This is where the rubber meets the road: Together we must begin to identify simple, measurable, attainable, realistic and tangible (SMART) choices we can make on a daily basis that begins to disengage ourselves, our families and our communities from the globalized systems that, unbeknownst to most, are rooted in colonialism, oppression, slavery and war. This system has always robbed small communities of their unique culture, means of trade, and systems of independence and sustainability. And so it continues today. When will we take the red pill and stop living blindly in the Matrix?

If we really want to stop fracking, then we must think outside the corporate box, and more importantly, we must act outside that box. This means centering all our energy and focus and love and money on our own communities and families. This is why community theater, community centers, grassroots movements, local markets and fairs are all important systems to support and cultivate.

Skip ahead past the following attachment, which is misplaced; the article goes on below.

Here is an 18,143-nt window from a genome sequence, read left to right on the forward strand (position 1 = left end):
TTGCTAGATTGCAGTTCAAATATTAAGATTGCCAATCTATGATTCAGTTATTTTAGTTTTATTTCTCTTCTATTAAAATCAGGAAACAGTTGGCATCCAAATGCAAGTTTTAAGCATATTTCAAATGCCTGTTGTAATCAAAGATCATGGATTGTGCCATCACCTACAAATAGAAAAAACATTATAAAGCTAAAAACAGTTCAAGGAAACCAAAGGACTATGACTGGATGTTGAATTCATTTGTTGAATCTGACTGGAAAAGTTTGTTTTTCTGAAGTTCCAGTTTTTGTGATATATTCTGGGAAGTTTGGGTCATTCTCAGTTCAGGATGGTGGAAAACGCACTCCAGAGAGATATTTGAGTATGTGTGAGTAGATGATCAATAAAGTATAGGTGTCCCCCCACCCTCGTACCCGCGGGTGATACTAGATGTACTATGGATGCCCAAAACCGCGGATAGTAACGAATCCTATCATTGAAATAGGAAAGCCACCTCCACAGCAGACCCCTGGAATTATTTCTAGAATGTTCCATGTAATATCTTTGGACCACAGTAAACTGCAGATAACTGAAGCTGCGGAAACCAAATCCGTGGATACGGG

Early on, SAFE members discussed promoting Food Works, which can help local conventional farmers, who are signing leases for the promise of needed income. Food Works provides training that can help a commodities agriculture farmer transition to organic and sustainable farming methods. How can this help the local farmer and the local economy?

Virginia Farmer Joel Salatin spells it out nicely in the documentary FRESH. Like SAFE, FRESH began as a grassroots effort for a grassroots movement. Joel raises organic beef, chicken, eggs and pork. He makes $3,000 an acre. Compare that to his neighbor, who is also featured in the film, who makes only $750 an acre growing conventional commodities crops, which doesn’t supply food to the local community and depends further upon the global industrial system for pesticides, herbicides, and a subsidized system that diverts growers away from local food production and toward global commodities markets.